U.S. Secretary of Energy Rick Perry visited the Nevada National Security Site (NNSS) Aug. 22-23.
Perry serves as the 14th U.S. Secretary of Energy. He leads an agency tasked with maintaining a safe, secure and effective nuclear deterrent and reducing the threat of nuclear proliferation, overseeing the United States’ energy supply, carrying out the environmental cleanup from the Cold War nuclear mission, and managing the 17 National Laboratories, which Perry likens to “incredible jewels.”
On Wednesday, Aug. 22, Perry toured the Site itself, speaking with employees and visiting locations of high importance to the NNSS’ national security mission. Highlights of his tour included the U1a Complex, an underground laboratory used for subcritical experiments, and the Site’s most secure facility, the Device Assembly Facility (DAF), which supports subcritical experiments, special nuclear material staging and emergency response training.
Perry was particularly impressed with the NNSS’ work with NASA and Los Alamos National Laboratory on the Kilopower experiments, or KRUSTy (Kilopower Reactor Using Stirling Technology).
On Thursday, Aug. 23, he joined employees from throughout the Nevada Enterprise for an all-hands meeting at the NNSS’ North Las Vegas Facility and, in the case of remote locations, via video teleconference.
Perry began his talk with a little background on himself and how his career led to his position as U.S. Secretary of Energy, which he described as the “coolest” job he’s ever had.
“What the Department of Energy is involved with changes the world,” he said.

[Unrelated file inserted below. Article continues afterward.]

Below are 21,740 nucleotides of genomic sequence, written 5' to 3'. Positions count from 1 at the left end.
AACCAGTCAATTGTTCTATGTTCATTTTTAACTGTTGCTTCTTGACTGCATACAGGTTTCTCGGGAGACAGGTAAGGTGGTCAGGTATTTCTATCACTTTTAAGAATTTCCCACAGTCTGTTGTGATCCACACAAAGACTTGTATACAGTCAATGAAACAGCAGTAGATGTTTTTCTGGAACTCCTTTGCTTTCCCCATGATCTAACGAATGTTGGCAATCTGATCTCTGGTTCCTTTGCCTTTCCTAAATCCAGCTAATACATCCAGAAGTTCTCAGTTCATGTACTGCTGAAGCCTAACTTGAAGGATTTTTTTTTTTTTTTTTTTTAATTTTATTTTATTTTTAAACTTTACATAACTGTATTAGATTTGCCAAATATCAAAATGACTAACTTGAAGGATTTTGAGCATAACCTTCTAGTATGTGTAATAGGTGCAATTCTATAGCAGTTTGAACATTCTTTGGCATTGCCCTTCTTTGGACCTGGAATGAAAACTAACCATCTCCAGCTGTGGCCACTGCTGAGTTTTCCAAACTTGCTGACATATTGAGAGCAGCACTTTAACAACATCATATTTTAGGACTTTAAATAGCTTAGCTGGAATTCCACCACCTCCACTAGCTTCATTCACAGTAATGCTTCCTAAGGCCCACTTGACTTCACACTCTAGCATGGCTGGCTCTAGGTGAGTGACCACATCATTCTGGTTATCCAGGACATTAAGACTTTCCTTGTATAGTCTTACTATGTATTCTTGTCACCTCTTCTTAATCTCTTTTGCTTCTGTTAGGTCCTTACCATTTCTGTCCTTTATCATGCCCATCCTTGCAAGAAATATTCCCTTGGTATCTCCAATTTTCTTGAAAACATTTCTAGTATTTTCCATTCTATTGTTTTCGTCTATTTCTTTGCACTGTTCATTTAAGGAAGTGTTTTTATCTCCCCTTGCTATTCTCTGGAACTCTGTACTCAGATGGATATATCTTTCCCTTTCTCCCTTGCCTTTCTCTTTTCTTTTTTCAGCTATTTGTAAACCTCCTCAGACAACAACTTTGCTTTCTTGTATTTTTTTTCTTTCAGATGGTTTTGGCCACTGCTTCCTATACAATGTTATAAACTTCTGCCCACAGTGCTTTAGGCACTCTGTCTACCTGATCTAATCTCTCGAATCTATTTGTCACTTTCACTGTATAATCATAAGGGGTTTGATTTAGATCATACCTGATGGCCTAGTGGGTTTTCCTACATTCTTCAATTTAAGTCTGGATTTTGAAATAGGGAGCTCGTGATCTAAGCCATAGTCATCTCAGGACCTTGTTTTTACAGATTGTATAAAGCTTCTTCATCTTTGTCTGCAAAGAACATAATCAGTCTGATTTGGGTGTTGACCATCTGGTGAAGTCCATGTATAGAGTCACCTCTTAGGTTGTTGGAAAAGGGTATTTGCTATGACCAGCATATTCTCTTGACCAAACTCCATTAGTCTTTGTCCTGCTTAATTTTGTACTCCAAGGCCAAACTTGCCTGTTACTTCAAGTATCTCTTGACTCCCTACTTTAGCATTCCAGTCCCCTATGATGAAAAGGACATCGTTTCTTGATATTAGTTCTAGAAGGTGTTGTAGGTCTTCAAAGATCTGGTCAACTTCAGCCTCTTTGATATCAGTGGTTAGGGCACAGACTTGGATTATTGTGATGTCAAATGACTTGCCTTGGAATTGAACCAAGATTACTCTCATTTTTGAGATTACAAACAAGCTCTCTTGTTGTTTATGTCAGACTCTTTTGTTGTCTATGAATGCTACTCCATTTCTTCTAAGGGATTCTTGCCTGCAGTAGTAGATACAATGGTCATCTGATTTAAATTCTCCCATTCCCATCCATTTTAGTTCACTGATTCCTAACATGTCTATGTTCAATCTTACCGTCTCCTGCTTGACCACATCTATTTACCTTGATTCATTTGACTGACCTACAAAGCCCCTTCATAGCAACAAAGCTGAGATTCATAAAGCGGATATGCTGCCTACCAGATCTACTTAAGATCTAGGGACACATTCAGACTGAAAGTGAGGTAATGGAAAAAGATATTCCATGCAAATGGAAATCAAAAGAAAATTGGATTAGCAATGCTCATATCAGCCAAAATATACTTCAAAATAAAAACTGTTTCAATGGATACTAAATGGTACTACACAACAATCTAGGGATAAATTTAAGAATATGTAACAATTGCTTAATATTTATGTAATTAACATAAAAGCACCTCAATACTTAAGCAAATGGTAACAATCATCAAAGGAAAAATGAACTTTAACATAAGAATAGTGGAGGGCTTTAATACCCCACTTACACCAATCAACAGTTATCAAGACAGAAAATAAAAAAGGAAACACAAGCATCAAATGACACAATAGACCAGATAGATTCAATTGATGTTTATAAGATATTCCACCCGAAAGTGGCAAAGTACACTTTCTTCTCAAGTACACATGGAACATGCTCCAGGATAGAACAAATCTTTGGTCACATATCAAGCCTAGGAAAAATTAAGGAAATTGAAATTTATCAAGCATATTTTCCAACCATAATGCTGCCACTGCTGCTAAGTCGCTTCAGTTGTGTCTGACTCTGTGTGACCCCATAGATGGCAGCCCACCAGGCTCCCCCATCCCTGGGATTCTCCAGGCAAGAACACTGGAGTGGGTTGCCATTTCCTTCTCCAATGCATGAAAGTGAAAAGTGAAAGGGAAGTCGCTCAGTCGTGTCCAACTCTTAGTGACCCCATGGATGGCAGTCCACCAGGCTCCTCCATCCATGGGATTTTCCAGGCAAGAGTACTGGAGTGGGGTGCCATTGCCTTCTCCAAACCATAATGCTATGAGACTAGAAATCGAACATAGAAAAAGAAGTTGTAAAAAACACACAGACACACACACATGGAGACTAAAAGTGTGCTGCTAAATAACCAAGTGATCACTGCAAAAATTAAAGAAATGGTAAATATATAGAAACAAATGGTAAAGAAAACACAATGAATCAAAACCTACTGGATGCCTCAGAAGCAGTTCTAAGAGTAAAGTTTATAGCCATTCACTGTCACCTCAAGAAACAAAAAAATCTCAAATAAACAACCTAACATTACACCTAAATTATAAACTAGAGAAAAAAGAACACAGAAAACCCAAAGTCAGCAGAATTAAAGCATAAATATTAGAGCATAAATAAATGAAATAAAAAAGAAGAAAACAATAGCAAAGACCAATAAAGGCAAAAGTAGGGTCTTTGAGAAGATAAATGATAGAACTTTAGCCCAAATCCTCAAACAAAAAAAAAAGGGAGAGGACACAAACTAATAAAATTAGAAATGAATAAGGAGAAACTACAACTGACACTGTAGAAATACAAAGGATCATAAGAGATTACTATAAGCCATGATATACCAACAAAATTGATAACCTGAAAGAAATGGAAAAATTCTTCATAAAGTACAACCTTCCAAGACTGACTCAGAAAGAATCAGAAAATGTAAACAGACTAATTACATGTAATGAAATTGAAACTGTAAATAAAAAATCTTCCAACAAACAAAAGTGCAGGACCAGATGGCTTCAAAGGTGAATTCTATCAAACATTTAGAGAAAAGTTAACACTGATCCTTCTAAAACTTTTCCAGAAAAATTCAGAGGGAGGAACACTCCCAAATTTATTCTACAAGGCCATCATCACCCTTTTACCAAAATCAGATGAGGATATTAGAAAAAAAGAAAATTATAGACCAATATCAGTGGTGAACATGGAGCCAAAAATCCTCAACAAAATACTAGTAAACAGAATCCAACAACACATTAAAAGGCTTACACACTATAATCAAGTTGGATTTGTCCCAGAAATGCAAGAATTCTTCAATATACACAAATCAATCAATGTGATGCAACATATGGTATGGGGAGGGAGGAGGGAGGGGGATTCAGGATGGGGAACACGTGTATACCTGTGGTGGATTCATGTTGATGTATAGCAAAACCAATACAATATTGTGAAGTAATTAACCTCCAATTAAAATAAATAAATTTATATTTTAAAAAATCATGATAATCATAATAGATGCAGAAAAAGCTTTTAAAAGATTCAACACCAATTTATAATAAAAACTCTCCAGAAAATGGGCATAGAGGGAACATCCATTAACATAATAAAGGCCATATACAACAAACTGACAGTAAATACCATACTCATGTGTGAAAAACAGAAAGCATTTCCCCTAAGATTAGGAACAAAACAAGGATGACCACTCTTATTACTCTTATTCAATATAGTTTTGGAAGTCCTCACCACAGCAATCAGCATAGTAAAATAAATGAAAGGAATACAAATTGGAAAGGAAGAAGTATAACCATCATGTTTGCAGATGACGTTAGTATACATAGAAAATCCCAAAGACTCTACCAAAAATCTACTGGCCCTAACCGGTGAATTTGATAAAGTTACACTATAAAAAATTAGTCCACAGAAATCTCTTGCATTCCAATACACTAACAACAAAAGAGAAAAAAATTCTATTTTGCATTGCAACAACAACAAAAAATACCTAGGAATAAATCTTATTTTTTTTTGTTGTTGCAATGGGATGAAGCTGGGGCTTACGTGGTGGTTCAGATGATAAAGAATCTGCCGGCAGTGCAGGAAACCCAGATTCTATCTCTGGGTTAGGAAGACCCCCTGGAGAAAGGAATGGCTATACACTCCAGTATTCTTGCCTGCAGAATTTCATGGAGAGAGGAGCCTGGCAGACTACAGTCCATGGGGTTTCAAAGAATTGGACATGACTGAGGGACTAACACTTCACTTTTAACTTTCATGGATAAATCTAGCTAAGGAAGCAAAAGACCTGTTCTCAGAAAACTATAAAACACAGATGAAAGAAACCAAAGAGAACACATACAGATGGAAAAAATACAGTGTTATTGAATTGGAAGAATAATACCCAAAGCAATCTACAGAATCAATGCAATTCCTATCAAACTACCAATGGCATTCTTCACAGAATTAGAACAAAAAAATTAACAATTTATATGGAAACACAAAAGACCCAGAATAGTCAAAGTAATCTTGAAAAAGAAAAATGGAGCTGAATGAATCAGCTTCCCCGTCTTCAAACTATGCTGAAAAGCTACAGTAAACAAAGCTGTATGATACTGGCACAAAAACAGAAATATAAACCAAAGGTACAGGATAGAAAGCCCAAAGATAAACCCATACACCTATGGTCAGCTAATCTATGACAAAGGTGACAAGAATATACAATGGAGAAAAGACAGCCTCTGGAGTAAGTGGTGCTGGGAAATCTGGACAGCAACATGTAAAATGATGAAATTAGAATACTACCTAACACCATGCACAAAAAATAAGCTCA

He went on to talk about his tour of the Site and the work he observed.
“I’m not sure anyone has a more diverse portfolio,” Perry said. And later, “It’s not lost on me that you all wear a lot of different hats.”
He specifically took time to address the NNSS’ role in the country’s national security mission – “being a consistency in a world that’s inconsistent.”
Keeping America safe is “the highest calling of what we do,” he said.
Perry also made special note of the efforts of the many employees involved in fighting the NNSS’ recent Area 19 wildfire, which burned just over 2,200 acres in a remote, mountainous section of the Site.
He closed his all-hands by taking questions and thanking everyone for their work. Afterward, he took the time to speak with and shake the hand of every employee who waited.
Perry completed his visit to the NNSS with a tour of RSL-Nellis, the NNSS’ West Coast Remote Sensing Lab, which has served for more than 50 years as a valuable national asset for nuclear emergency response and remote sensing capabilities.